My own attitude to death altered radically when I had my first out-of-body experience. My physical body was sitting on the edge of a bed while my consciousness inhabited another, non-physical body that was standing on the other side of the room. Thinking about this afterwards, it seemed logical to assume that if my consciousness could exist outside of my body while I was alive, there was no reason why it shouldn’t continue to exist after my physical body died. Subsequent encounters with dead people have convinced me I was right. When my wife was dying, I journeyed across the borders of the Otherworld to see if there was anything I could do to help her. In doing so, I caught a glimpse of what awaited her. Through a leafy archway, I saw a sunlit garden with tables laid for a feast, attended by, among others, her mother and father.
As with much else in my philosophy, my view of death and what lies beyond it has been built on such personal encounters more than on anything I’ve read or heard. I still miss Ellie and am sad that she passed as she did, but the certainty that death is not an end but a transition and that she did, indeed, go to a better place, has provided much comfort.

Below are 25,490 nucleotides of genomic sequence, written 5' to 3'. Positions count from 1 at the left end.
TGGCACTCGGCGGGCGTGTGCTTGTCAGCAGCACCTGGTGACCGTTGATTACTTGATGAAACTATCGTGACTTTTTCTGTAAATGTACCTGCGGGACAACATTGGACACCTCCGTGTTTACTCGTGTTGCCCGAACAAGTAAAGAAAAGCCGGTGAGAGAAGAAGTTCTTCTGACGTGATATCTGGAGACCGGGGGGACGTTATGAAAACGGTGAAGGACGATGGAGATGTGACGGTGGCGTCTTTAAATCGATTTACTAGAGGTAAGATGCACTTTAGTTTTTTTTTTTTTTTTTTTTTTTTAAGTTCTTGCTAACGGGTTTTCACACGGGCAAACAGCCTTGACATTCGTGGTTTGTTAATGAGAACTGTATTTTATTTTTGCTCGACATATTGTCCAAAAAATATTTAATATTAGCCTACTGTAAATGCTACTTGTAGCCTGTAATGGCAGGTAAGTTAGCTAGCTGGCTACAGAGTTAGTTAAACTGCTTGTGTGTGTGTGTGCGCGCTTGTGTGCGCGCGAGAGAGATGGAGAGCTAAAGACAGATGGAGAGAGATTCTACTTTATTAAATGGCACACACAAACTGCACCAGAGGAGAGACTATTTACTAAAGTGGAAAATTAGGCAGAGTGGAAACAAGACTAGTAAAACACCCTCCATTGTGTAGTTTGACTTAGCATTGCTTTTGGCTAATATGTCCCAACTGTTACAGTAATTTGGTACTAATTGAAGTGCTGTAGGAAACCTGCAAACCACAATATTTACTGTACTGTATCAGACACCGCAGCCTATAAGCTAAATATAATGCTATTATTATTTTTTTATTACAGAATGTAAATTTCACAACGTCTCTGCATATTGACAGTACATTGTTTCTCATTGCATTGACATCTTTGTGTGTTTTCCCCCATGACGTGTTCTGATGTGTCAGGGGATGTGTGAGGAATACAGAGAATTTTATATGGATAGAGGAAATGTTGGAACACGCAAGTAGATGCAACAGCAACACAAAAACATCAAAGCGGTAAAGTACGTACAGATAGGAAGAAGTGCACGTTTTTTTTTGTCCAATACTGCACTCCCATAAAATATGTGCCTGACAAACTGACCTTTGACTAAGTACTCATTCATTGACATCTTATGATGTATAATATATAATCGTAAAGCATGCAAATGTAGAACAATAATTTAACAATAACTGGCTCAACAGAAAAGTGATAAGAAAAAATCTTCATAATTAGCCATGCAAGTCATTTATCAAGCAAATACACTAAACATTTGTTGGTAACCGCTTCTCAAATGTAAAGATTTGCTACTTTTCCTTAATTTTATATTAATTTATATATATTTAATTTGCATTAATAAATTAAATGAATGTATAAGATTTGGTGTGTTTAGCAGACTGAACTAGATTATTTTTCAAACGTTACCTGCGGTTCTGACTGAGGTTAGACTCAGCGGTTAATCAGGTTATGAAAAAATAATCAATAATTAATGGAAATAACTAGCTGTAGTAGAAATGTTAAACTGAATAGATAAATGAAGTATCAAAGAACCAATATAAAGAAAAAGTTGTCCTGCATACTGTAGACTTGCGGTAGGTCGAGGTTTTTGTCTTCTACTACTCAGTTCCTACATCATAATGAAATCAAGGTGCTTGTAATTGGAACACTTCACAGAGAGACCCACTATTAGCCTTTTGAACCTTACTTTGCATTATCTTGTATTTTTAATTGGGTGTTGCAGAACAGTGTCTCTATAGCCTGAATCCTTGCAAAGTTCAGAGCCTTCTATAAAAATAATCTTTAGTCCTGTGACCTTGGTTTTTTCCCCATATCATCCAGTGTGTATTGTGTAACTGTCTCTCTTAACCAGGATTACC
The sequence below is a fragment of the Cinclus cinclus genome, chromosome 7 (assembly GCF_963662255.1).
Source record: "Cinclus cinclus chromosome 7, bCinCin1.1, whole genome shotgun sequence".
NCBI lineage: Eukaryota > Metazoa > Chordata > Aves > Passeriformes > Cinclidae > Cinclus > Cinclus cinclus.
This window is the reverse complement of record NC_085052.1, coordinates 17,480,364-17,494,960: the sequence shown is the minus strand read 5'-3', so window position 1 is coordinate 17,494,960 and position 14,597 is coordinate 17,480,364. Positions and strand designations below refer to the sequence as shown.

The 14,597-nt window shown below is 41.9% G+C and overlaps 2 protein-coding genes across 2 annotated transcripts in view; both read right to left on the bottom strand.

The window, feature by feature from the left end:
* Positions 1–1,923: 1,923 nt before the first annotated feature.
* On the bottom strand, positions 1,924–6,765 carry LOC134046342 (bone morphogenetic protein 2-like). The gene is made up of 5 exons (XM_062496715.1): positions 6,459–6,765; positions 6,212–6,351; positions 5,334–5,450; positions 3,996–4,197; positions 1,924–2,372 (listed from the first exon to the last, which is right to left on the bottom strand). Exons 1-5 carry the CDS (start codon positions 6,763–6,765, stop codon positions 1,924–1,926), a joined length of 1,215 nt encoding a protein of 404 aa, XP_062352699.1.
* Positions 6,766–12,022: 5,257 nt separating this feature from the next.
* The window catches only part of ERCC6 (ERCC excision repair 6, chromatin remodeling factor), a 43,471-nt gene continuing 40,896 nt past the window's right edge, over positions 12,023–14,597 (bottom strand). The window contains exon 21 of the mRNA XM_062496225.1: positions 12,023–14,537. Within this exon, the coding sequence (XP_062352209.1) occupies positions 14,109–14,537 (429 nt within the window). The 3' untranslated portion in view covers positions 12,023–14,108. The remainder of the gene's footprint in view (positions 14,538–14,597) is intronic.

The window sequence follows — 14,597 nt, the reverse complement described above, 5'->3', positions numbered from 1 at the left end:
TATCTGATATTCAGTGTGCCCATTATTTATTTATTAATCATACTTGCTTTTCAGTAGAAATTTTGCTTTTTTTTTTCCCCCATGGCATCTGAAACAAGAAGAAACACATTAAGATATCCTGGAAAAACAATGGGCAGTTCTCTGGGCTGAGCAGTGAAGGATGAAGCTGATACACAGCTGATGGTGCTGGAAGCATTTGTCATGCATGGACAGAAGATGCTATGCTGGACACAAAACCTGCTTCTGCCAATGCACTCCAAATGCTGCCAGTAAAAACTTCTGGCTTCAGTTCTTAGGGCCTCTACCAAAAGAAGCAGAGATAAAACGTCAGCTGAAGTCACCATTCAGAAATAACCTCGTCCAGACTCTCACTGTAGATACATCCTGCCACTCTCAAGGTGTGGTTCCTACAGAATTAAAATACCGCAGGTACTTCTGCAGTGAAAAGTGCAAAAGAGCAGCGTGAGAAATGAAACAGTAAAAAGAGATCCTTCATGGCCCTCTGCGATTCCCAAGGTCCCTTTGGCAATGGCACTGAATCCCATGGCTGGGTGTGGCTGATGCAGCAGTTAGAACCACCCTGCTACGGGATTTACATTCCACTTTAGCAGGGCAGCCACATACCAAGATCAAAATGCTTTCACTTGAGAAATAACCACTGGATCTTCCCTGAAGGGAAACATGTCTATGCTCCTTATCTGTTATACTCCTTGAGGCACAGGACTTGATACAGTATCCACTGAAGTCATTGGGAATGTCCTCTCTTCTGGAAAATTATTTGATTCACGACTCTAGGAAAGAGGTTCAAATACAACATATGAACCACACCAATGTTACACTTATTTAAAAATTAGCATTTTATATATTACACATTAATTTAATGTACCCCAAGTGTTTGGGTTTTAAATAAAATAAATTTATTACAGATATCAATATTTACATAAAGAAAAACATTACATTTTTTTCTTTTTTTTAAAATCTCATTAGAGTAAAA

That said, my certainty is based on my own experience. I wouldn’t necessarily expect anyone who hadn’t had similar experiences to reach similar conclusions. Death has many faces. I think our cultural mistake is to see all those faces as entirely negative. In Ellie’s case, her physical body had completely failed her, her vital organs shutting down one by one after a long, slow decline. With death, her spirit was released, free to fly, which it literally did. I was privileged to be with her at the moment of her death. As she took her final breath, motes of golden light gathered above her chest where they formed themselves into a golden butterfly that carried her departing spirit out through the closed window, fading into the air outside. It was beautiful, peaceful, serene. Death as blessed release, freedom and joy.